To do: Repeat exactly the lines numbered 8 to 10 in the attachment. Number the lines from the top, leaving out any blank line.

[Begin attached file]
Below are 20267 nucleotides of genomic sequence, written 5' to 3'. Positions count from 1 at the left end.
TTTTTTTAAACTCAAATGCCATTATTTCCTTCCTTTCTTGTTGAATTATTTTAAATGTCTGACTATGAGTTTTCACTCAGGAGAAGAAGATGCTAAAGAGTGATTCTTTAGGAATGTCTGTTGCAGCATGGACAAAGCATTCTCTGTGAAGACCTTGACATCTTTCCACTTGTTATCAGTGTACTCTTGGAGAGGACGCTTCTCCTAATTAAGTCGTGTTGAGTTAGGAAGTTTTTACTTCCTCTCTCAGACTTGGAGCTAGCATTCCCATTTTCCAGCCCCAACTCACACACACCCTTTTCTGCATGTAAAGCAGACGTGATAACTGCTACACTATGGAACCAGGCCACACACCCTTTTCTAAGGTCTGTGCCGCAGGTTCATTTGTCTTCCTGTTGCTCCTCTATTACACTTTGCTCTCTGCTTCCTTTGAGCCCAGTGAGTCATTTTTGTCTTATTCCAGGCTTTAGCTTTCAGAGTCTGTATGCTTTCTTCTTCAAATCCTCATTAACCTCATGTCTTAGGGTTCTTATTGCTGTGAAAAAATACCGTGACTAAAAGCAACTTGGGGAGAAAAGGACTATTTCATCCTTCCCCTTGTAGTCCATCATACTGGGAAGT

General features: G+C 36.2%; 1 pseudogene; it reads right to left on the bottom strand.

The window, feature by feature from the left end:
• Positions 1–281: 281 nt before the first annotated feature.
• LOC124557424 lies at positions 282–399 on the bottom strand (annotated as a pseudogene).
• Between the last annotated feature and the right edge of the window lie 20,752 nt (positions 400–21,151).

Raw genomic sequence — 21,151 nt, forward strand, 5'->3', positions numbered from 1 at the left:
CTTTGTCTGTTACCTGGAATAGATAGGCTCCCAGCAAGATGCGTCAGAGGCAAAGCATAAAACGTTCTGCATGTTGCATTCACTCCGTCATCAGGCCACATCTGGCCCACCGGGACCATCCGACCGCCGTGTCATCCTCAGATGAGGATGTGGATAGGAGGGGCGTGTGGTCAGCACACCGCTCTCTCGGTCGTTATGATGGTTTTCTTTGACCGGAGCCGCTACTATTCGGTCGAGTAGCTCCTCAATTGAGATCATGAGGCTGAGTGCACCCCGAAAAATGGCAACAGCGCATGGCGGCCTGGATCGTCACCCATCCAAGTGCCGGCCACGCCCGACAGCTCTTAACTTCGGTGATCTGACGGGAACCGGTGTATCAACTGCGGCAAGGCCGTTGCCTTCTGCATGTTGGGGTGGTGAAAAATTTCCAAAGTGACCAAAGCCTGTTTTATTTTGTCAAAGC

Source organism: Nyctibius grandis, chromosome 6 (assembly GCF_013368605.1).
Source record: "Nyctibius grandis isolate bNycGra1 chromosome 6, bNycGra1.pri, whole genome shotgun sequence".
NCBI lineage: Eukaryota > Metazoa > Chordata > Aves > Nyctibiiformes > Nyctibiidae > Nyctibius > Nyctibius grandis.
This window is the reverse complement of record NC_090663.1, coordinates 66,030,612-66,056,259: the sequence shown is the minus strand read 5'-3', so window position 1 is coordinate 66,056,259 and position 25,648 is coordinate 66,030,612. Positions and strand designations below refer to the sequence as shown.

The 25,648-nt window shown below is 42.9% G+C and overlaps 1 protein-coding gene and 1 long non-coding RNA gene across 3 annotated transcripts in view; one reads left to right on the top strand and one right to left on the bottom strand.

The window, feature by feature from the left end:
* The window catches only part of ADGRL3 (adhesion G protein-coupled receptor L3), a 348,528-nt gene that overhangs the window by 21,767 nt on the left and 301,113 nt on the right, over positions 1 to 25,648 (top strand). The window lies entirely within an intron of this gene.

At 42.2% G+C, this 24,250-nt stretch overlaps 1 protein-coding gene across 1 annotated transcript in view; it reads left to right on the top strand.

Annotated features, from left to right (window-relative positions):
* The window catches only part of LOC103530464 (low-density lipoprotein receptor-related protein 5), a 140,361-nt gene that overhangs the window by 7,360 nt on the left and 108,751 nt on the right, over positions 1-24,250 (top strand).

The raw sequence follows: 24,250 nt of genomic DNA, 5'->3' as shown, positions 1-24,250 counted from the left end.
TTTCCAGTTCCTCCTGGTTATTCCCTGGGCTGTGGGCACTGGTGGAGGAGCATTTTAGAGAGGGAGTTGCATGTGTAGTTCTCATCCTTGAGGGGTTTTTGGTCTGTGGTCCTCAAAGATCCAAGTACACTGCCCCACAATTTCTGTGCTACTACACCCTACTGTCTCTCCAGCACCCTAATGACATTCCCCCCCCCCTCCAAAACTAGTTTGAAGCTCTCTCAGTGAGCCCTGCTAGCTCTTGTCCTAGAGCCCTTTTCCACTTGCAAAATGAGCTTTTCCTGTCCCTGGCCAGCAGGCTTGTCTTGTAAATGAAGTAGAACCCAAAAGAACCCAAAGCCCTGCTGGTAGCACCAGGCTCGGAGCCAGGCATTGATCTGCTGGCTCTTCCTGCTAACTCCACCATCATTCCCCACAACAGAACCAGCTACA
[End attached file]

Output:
Raw genomic sequence — 21,151 nt, forward strand, 5'->3', positions numbered from 1 at the left:
CTTTGTCTGTTACCTGGAATAGATAGGCTCCCAGCAAGATGCGTCAGAGGCAAAGCATAAAACGTTCTGCATGTTGCATTCACTCCGTCATCAGGCCACATCTGGCCCACCGGGACCATCCGACCGCCGTGTCATCCTCAGATGAGGATGTGGATAGGAGGGGCGTGTGGTCAGCACACCGCTCTCTCGGTCGTTATGATGGTTTTCTTTGACCGGAGCCGCTACTATTCGGTCGAGTAGCTCCTCAATTGAGATCATGAGGCTGAGTGCACCCCGAAAAATGGCAACAGCGCATGGCGGCCTGGATCGTCACCCATCCAAGTGCCGGCCACGCCCGACAGCTCTTAACTTCGGTGATCTGACGGGAACCGGTGTATCAACTGCGGCAAGGCCGTTGCCTTCTGCATGTTGGGGTGGTGAAAAATTTCCAAAGTGACCAAAGCCTGTTTTATTTTGTCAAAGC

Source organism: Nyctibius grandis, chromosome 6 (assembly GCF_013368605.1).